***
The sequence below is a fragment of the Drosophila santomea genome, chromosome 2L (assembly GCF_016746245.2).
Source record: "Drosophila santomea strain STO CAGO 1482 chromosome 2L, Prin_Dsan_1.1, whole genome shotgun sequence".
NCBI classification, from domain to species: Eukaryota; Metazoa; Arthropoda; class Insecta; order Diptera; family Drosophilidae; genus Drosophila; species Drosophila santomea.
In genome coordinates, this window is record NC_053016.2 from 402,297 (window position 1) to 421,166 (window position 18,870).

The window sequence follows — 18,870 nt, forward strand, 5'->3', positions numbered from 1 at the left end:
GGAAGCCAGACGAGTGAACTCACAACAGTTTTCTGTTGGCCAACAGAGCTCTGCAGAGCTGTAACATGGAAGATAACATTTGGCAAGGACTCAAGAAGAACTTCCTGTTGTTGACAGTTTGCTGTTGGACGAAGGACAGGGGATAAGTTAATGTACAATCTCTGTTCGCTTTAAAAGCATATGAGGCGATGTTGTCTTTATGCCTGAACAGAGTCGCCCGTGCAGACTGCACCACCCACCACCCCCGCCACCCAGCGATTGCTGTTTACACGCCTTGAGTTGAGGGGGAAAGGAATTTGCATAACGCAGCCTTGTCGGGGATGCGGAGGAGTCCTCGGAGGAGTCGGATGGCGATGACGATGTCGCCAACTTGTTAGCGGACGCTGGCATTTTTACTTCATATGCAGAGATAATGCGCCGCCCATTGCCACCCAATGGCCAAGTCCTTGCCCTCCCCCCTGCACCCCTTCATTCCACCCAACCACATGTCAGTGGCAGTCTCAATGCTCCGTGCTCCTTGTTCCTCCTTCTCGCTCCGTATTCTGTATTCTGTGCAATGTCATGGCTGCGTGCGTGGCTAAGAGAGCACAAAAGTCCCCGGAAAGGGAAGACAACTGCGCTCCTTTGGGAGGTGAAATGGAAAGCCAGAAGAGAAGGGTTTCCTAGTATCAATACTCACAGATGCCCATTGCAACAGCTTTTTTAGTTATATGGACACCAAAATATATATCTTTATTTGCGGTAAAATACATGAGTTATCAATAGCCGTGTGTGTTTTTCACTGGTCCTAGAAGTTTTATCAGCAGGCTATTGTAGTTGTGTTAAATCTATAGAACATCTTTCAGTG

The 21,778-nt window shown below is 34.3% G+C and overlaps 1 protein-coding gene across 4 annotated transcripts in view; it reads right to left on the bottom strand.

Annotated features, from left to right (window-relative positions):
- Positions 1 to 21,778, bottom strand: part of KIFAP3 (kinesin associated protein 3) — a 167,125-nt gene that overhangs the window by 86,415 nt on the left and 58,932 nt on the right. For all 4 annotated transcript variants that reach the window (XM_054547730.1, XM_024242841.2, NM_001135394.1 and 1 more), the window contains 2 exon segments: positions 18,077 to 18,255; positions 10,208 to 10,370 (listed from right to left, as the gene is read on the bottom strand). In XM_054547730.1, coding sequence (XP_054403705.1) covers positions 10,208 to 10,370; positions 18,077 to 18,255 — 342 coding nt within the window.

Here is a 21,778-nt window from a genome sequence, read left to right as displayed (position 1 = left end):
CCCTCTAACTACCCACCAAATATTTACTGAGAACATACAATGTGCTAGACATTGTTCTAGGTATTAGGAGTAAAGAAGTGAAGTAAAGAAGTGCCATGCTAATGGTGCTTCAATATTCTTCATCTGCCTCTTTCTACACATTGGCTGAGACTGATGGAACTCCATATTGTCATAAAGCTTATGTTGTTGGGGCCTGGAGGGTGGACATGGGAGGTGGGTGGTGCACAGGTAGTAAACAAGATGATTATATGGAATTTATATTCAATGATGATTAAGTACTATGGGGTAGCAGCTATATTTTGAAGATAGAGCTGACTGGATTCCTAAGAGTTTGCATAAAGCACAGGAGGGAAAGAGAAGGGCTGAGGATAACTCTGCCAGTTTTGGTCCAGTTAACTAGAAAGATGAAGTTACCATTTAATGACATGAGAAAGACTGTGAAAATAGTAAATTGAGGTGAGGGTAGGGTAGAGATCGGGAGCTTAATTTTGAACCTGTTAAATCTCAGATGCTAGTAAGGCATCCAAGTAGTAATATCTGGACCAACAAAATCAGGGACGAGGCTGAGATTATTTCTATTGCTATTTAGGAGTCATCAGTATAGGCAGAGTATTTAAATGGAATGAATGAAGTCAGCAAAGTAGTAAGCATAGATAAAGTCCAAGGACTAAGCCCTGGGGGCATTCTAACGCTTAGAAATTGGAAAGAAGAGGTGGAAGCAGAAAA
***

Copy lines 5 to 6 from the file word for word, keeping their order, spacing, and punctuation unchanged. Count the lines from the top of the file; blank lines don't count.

The window sequence follows — 18,870 nt, forward strand, 5'->3', positions numbered from 1 at the left end:
GGAAGCCAGACGAGTGAACTCACAACAGTTTTCTGTTGGCCAACAGAGCTCTGCAGAGCTGTAACATGGAAGATAACATTTGGCAAGGACTCAAGAAGAACTTCCTGTTGTTGACAGTTTGCTGTTGGACGAAGGACAGGGGATAAGTTAATGTACAATCTCTGTTCGCTTTAAAAGCATATGAGGCGATGTTGTCTTTATGCCTGAACAGAGTCGCCCGTGCAGACTGCACCACCCACCACCCCCGCCACCCAGCGATTGCTGTTTACACGCCTTGAGTTGAGGGGGAAAGGAATTTGCATAACGCAGCCTTGTCGGGGATGCGGAGGAGTCCTCGGAGGAGTCGGATGGCGATGACGATGTCGCCAACTTGTTAGCGGACGCTGGCATTTTTACTTCATATGCAGAGATAATGCGCCGCCCATTGCCACCCAATGGCCAAGTCCTTGCCCTCCCCCCTGCACCCCTTCATTCCACCCAACCACATGTCAGTGGCAGTCTCAATGCTCCGTGCTCCTTGTTCCTCCTTCTCGCTCCGTATTCTGTATTCTGTGCAATGTCATGGCTGCGTGCGTGGCTAAGAGAGCACAAAAGTCCCCGGAAAGGGAAGACAACTGCGCTCCTTTGGGAGGTGAAATGGAAAGCCAGAAGAGAAGGGTTTCCTAGTATCAATACTCACAGATGCCCATTGCAACAGCTTTTTTAGTTATATGGACACCAAAATATATATCTTTATTTGCGGTAAAATACATGAGTTATCAATAGCCGTGTGTGTTTTTCACTGGTCCTAGAAGTTTTATCAGCAGGCTATTGTAGTTGTGTTAAATCTATAGAACATCTTTCAGTG